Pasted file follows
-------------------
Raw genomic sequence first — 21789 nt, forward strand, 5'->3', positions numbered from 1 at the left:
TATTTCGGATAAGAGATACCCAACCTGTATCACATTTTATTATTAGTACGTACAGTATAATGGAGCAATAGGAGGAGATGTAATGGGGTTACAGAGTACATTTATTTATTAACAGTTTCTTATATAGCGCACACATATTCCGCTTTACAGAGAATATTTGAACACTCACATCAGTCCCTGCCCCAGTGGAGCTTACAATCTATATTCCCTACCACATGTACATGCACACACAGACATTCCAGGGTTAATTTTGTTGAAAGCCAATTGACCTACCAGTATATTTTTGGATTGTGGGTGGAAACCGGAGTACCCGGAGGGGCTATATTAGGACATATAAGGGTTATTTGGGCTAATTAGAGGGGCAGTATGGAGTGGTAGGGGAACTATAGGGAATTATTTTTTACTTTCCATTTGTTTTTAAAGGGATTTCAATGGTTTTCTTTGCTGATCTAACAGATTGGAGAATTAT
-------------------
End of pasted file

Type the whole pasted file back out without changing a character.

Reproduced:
Raw genomic sequence first — 21789 nt, forward strand, 5'->3', positions numbered from 1 at the left:
TATTTCGGATAAGAGATACCCAACCTGTATCACATTTTATTATTAGTACGTACAGTATAATGGAGCAATAGGAGGAGATGTAATGGGGTTACAGAGTACATTTATTTATTAACAGTTTCTTATATAGCGCACACATATTCCGCTTTACAGAGAATATTTGAACACTCACATCAGTCCCTGCCCCAGTGGAGCTTACAATCTATATTCCCTACCACATGTACATGCACACACAGACATTCCAGGGTTAATTTTGTTGAAAGCCAATTGACCTACCAGTATATTTTTGGATTGTGGGTGGAAACCGGAGTACCCGGAGGGGCTATATTAGGACATATAAGGGTTATTTGGGCTAATTAGAGGGGCAGTATGGAGTGGTAGGGGAACTATAGGGAATTATTTTTTACTTTCCATTTGTTTTTAAAGGGATTTCAATGGTTTTCTTTGCTGATCTAACAGATTGGAGAATTAT